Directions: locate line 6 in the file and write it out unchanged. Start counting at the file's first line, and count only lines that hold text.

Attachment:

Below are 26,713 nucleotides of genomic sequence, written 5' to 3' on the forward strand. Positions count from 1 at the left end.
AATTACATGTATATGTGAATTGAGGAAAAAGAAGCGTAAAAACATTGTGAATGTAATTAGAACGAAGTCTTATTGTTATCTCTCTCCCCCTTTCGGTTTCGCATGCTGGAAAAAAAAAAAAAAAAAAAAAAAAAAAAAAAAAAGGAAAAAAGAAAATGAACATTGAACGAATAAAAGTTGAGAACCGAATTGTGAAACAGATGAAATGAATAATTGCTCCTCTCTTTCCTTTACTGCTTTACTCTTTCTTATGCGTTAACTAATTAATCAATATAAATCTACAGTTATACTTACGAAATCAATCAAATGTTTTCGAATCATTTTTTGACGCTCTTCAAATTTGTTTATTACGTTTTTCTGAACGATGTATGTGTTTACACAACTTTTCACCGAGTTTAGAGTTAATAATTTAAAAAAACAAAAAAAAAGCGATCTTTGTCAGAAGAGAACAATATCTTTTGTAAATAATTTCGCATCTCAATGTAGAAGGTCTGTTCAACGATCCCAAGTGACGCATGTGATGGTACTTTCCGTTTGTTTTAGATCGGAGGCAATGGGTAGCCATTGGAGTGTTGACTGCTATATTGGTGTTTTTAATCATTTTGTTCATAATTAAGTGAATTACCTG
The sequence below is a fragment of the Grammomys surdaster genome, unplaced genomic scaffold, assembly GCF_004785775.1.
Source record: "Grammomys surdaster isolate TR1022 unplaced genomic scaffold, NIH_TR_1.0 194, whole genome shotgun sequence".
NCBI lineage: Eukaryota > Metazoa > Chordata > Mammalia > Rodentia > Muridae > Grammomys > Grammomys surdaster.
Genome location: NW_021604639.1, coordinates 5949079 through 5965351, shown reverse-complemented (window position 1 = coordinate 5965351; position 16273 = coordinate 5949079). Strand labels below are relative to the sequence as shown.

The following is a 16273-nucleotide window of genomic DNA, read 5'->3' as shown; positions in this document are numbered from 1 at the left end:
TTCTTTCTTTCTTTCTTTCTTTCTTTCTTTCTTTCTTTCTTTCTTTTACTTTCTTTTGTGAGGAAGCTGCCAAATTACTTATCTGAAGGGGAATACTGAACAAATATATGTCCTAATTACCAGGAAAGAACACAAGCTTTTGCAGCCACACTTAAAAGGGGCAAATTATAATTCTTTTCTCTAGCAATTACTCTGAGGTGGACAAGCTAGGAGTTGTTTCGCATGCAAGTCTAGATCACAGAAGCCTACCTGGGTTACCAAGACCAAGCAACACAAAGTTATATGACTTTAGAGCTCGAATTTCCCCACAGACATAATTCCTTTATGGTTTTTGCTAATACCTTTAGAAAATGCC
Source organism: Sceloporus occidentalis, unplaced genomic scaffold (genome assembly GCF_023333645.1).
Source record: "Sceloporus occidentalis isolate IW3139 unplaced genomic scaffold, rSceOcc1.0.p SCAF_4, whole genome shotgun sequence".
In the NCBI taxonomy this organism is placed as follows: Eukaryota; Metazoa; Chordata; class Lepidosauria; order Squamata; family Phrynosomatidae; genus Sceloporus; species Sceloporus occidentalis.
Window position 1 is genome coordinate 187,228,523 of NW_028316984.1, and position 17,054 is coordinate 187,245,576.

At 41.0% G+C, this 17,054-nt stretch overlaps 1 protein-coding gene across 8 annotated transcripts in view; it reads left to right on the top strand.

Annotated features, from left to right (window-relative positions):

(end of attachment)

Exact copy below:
Genome location: NW_021604639.1, coordinates 5949079 through 5965351, shown reverse-complemented (window position 1 = coordinate 5965351; position 16273 = coordinate 5949079). Strand labels below are relative to the sequence as shown.